First Harvest

Late June and I have just harvested my garden for the first time.  I am a little later than usual, but thanks to some roving neighborhood deer I had to start my garden a second time.  Darned Deer……

Today I went out and picked the first of my peas (Oregon Sugar Pod II).  This year, rather than setting up the netting I usually use for my peas I tried using tall garden stakes as ‘pea spikes’.  As you can see, it seems to be working quite well.

Use these stakes as ‘pea sticks’ to provide support to your growing plants.

I don’t know if you can tell from the photo, but I have VERY sandy soil.  To help improve soil structure I add large amounts of compost in the spring and readily through the summer as well.

Backyard composting, make your own ‘black gold’.

Now that I have completed my first harvest I have to decide what to do with my ‘haul’.  Those of you who are gardeners know that that first harvest is generally not the best, I am looking forward to WAY more fresh from the garden peas as the weeks go on but in the mean time this is what I have to work with.

    One of my good friends made a quinoa dish with bacon and snap peas when we visited one afternoon.  It was DELICIOUS, even my kids and my ‘the only protein is meat’ hubby said it was ‘okay’ (although he did take seconds).

Bacon-Quinoa-Snap Pea Salad with Honey Lime Dressing (courtesy of Nobel Pig)

Serves 4-5
4 strips of thick-cut smoked bacon, diced
1/2 pound sugar snap peas
1-1/2 cups quinoa, dry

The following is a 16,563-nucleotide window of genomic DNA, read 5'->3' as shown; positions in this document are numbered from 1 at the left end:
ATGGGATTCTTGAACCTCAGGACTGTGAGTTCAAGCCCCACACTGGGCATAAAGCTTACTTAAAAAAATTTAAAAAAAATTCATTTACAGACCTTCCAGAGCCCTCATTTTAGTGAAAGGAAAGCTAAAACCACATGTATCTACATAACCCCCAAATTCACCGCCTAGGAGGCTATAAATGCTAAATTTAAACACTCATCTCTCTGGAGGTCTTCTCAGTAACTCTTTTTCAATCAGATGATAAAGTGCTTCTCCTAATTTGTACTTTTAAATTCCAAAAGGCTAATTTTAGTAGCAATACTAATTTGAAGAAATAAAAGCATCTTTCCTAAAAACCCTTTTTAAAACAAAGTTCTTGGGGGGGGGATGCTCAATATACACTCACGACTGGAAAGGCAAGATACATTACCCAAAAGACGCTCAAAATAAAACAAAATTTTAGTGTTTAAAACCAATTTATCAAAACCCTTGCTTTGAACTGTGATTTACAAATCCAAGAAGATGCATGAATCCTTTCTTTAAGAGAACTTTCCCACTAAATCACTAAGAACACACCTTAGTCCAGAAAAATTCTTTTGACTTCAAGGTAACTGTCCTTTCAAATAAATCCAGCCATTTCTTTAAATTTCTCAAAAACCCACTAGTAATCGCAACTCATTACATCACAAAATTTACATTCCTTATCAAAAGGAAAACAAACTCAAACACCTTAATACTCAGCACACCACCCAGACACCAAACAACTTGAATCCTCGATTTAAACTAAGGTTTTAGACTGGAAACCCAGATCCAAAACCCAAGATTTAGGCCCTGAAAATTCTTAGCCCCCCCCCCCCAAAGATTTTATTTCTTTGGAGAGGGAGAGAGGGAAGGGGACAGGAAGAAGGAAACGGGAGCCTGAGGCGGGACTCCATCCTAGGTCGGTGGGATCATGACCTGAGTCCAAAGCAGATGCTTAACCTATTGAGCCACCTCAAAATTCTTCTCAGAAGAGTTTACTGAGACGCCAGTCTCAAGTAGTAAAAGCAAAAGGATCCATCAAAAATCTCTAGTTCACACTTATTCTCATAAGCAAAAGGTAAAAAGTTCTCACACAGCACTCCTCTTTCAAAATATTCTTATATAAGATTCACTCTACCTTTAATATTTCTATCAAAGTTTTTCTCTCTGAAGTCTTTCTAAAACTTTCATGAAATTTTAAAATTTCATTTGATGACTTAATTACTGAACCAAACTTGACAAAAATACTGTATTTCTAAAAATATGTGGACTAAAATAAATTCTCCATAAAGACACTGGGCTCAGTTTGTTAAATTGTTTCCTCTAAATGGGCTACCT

2 cups chicken stock or broth
1/3 cup pepitas (green pumpkin seeds)
2 teaspoons black sesame seeds
1/2 teaspoon extra virgin olive oil
1/4 teaspoon kosher salt

Juice of 1 lime
3 Tablespoons extra virgin olive oil
1 Tablespoon honey
2 cloves of garlic, crushed through garlic press
1/4 teaspoon cayenne pepper
Kosher salt and freshly ground pepper to taste

  • Over medium heat, fry bacon until crisp. Drain on paper towels and set aside.
  • Bring a large pot of salted water to a rolling boil.  Blanch peas for one minute in water.  Remove and immediately plunge into a bowl of ice water.  This will stop the cooking process and allow the peas to keep their beautiful green color.  Remove from ice water after two minutes, and place peas on paper towels to dry. Cut the peas into 1″ pieces.
  • In another pot, bring 2 cups chicken stock or broth to a boil.  Add quinoa and stir.  Cover and cook over low heat until all the stock has evaporated and the quinoa is tender, about 15 minutes.  Uncover and fluff the quinoa, then transfer to another bowl so it can cool to room temperature.

I regretfully had to use the photo from the recipe site because the salad was gone too quickly to get a nice picture.  When I made this recipe I did not have the pepitas or the black sesame seeds (and my friend didn’t either).  I don’t think the recipe missed anything without those two ingredients.

Those of you who have not tried quinoa before (click here for more information about this wonder food) , I really enjoy it but my family is on the fence.  Each time I make it (or my friend serves it) they eat a little bit more.  I hope you enjoy this refreshing summer salad as much as my family does.



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Filed under Garden Helpers, Grilling and Barbecues

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